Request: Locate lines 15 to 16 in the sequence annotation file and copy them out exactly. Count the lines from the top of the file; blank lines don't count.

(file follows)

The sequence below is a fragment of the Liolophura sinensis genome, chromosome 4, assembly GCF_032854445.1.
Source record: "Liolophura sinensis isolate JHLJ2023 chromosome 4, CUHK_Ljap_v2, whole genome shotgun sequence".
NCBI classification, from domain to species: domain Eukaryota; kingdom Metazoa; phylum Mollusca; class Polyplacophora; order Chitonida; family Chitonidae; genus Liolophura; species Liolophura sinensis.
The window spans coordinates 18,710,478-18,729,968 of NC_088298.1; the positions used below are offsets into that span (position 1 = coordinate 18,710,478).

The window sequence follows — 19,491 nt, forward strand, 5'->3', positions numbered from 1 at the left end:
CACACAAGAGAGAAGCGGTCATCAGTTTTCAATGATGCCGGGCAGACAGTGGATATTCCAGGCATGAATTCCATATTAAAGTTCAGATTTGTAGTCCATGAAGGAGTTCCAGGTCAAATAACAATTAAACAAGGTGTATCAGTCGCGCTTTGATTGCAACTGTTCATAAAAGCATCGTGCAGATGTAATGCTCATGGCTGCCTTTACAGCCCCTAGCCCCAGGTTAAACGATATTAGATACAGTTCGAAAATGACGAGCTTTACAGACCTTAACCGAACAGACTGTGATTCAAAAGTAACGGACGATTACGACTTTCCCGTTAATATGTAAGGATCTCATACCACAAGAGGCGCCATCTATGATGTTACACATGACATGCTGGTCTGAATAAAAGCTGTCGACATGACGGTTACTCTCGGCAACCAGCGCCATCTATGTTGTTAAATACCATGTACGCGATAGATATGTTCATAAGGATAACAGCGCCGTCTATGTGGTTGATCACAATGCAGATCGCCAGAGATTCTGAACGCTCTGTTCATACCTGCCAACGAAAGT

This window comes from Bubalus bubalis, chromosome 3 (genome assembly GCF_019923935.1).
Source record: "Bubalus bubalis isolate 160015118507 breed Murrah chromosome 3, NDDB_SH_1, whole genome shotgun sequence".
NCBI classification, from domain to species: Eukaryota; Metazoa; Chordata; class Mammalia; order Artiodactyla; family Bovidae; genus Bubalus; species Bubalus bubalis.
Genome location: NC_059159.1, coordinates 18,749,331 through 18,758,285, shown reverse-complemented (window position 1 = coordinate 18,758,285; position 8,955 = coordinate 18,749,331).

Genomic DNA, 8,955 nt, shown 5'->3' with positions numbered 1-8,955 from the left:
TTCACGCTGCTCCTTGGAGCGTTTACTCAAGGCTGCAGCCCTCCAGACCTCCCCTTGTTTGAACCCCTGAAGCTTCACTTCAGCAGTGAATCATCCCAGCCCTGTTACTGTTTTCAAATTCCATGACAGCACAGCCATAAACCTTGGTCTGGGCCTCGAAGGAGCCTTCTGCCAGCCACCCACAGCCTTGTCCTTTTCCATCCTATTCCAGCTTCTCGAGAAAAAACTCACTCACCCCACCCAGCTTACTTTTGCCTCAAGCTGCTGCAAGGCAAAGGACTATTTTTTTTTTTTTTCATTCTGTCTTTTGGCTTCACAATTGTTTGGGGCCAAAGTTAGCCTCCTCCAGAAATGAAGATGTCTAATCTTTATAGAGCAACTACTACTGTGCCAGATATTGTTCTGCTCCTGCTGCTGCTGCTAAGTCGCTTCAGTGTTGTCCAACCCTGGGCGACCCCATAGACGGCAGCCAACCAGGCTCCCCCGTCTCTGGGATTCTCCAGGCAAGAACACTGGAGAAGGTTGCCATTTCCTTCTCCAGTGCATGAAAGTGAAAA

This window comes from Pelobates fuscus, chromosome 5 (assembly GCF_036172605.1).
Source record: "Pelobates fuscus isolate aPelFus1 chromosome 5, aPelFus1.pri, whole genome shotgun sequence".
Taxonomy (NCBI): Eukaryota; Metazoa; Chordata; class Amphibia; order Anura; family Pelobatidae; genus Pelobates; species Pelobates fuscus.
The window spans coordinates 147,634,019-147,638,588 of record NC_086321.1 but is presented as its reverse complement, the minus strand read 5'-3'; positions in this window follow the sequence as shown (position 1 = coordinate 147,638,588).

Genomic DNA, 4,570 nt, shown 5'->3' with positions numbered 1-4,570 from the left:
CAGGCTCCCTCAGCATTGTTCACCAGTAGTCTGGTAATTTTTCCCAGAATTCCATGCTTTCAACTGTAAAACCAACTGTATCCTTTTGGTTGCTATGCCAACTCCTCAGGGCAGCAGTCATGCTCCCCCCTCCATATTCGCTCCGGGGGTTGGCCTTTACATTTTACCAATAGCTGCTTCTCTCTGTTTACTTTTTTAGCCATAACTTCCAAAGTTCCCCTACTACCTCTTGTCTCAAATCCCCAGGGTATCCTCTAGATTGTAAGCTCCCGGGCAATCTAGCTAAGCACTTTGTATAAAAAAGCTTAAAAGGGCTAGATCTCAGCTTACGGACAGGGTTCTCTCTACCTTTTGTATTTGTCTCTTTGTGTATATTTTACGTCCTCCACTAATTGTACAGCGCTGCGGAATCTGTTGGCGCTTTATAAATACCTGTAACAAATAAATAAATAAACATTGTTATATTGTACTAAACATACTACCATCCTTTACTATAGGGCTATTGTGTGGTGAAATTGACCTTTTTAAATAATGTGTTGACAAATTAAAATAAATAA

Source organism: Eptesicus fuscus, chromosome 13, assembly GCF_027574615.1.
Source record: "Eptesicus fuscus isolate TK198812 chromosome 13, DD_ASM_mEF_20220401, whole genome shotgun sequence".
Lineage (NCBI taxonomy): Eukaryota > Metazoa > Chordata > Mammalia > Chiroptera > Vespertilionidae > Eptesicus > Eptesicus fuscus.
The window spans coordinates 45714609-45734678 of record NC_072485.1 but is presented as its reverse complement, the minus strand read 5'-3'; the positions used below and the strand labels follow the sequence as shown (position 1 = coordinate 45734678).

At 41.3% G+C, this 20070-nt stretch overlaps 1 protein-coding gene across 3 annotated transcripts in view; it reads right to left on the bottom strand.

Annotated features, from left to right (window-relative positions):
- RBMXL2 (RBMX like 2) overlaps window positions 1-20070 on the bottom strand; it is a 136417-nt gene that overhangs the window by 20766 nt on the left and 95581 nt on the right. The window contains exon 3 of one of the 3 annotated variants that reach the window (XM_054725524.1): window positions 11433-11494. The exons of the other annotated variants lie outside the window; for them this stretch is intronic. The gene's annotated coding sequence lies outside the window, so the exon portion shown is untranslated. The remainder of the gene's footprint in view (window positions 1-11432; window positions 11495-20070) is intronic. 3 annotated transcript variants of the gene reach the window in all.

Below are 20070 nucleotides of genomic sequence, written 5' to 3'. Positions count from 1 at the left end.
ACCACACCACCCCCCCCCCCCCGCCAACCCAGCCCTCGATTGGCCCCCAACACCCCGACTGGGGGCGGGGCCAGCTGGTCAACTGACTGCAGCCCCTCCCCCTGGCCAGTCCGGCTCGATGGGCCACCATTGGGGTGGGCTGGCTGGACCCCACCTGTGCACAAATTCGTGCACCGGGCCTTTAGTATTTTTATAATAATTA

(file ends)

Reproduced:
Taxonomy (NCBI): Eukaryota; Metazoa; Chordata; class Amphibia; order Anura; family Pelobatidae; genus Pelobates; species Pelobates fuscus.
The window spans coordinates 147,634,019-147,638,588 of record NC_086321.1 but is presented as its reverse complement, the minus strand read 5'-3'; positions in this window follow the sequence as shown (position 1 = coordinate 147,638,588).